VA to implement new electronic claims processing system

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As part of its new Community Care Program, the Department of Veterans Affairs will require non-VA healthcare providers to submit electronic claims through a new claims processing system.

The system, which will be deployed in 2019, is part of the VA’s efforts to move away from paper claims and to address the timeliness and accuracy of payments to community care providers.

“We must ensure community providers are paid in a timely manner so they are willing and able to deliver services to our veterans,” testified VA Secretary Robert Wilkie on Wednesday before a joint Senate-House hearing. “This automated electronic Claims Administration and Management System (e-CAMS) uses technology with workflow-based analytics to provide feedback on potential bottlenecks and business performance issues in our claims process.”

Also See: VA digitizing old paper records to speed veteran disability claims

In his testimony, Wilkie said that community providers will have 180 days to submit claims for reimbursement—rather than waiting years to submit them—thereby aligning the VA with industry standards and ensuring providers receive timely payments.

“This will put the Department of Veterans Affairs in line with the most modern healthcare administrations in the country,” he observed.

Steven Lieberman, MD, executive in charge of the Veterans Health Administration, told lawmakers that by requiring providers to submit electronic claims—except in rare circumstances—it will “speed up” the process.

“We also will have an off-the-shelf product that will auto-adjudicate the claims and pay them in a timely manner,” noted Lieberman.

The agency “has an IT problem,” Wilkie acknowledged. “When it comes to claims processing, hands have to touch each claim. What we have done is look to the market for off-the-shelf technology that will allow us to automate the claims process.”

The VA Maintaining Internal Systems and Strengthening Integrated Outside Networks (MISSION) Act of 2018, which was signed into law by President Trump in June, is meant to streamline the VA’s community care programs and enable veterans to receive care from community providers.

The MISSION Act requires access to community care if: VA does not offer the care or services the veteran requires; the agency does not operate a full-service medical facility in the state a veteran resides; the veteran was eligible for care in the community under the 40-mile rule in the Veterans Choice Program and meets certain other criteria; VA is not able to furnish care within the designated access standards established by the agency; or a veteran and the veteran’s referring clinician agree that furnishing care or services in the community would be in the best medical interest of the veteran.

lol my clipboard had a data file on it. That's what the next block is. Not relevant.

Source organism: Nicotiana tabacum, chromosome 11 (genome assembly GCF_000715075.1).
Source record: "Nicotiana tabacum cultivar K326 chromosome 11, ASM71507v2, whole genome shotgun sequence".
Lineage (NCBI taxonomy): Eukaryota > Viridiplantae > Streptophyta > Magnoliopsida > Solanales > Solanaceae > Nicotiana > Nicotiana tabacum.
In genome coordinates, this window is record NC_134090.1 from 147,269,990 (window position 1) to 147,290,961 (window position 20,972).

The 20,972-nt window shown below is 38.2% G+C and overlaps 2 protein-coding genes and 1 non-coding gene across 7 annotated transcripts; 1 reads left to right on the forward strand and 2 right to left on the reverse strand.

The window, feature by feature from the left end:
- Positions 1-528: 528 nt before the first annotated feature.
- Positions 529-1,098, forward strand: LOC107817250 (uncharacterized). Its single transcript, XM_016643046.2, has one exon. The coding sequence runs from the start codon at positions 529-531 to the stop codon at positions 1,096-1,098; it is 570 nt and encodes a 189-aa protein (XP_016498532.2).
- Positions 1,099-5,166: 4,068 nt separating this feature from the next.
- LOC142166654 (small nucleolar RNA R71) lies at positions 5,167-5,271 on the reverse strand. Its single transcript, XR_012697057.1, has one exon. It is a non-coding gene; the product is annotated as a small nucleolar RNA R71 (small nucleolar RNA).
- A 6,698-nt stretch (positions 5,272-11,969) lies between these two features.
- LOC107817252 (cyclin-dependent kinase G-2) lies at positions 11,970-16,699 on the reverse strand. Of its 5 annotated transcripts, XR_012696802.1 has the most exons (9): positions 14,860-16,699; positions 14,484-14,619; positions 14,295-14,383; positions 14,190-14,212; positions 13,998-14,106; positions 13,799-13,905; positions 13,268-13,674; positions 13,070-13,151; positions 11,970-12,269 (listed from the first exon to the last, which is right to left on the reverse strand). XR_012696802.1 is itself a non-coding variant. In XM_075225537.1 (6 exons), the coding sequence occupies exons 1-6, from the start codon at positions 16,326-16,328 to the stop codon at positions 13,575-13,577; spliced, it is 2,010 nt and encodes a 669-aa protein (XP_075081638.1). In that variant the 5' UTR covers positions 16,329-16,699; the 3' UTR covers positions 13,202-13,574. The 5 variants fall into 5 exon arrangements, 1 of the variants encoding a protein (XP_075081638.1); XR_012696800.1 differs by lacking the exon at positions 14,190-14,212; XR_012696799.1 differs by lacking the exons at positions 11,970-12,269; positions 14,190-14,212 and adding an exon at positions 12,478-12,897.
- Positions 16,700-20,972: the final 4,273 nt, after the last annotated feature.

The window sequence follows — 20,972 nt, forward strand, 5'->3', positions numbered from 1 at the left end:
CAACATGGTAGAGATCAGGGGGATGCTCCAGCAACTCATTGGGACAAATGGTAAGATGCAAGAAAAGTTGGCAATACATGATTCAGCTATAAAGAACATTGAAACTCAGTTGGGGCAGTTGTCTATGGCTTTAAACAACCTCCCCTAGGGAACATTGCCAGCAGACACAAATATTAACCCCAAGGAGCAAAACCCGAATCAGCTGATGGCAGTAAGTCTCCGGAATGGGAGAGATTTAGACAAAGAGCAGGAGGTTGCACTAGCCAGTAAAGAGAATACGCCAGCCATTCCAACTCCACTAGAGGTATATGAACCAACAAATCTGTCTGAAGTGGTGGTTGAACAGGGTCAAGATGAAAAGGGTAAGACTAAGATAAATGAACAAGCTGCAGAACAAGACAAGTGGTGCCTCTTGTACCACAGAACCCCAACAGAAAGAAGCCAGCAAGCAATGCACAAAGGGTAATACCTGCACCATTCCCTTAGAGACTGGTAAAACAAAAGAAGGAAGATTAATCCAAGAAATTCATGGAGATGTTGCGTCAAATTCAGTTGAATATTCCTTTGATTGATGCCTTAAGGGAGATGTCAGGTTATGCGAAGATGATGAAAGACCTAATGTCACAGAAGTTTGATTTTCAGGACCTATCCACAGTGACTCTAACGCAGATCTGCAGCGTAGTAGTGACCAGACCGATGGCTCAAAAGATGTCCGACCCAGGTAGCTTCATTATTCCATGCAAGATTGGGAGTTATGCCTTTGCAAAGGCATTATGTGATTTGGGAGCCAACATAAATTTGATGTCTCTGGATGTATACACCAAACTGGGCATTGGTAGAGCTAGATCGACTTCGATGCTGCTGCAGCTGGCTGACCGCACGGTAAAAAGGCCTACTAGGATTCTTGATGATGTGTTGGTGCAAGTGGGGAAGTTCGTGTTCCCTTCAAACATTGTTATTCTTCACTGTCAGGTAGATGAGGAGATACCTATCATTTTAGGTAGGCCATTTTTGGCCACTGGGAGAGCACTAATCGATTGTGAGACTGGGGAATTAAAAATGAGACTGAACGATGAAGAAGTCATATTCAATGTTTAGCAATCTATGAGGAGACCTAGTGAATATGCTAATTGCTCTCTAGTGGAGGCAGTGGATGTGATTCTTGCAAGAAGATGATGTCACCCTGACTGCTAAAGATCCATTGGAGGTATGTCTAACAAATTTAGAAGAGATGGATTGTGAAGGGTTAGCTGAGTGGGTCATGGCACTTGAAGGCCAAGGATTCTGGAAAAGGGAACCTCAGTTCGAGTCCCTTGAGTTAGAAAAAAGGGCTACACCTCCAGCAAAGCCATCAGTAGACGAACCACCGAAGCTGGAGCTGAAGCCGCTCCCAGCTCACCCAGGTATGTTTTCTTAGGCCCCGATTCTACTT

Wilkie said that under the MISSION Act the agency has established a Center for Innovation for Care and Payment to come up with new approaches to testing payment and service delivery models for incentivizing performance internally and when VA purchases care in the community.

“The center has developed a charter and is developing criteria for pilot projects to drive healthcare quality and efficiency,” he added.

A provision of the MISSION Act also requires the VA to implement a process to ensure that community providers have access to available and relevant patient medical histories, such as a list of all prescribed medications.

The law mandates that “contracted providers submit medical records of any care or services furnished, including records of any prescriptions for opioids, to VA in a timeframe and format specified by VA” and that the “VA would be responsible for recording those prescriptions in the electronic health record.”

A major challenge for the agency is increasing access to care and benefits through the MISSION Act implementation and business transformation, which includes adopting a new Cerner electronic health record system, according to Wilkie.

Both the VA and Department of Defense will implement Cerner’s Millennium EHR platform in an attempt to achieve full VA-DoD interoperability. In addition, the agency is working to achieve interoperability with community providers.

The goal of the latter is to ensure that “we communicate with doctors in the private sector, community care hospitals, as well as private pharmacies—and to talk to those systems that are not part of the Cerner network,” commented Wilkie.

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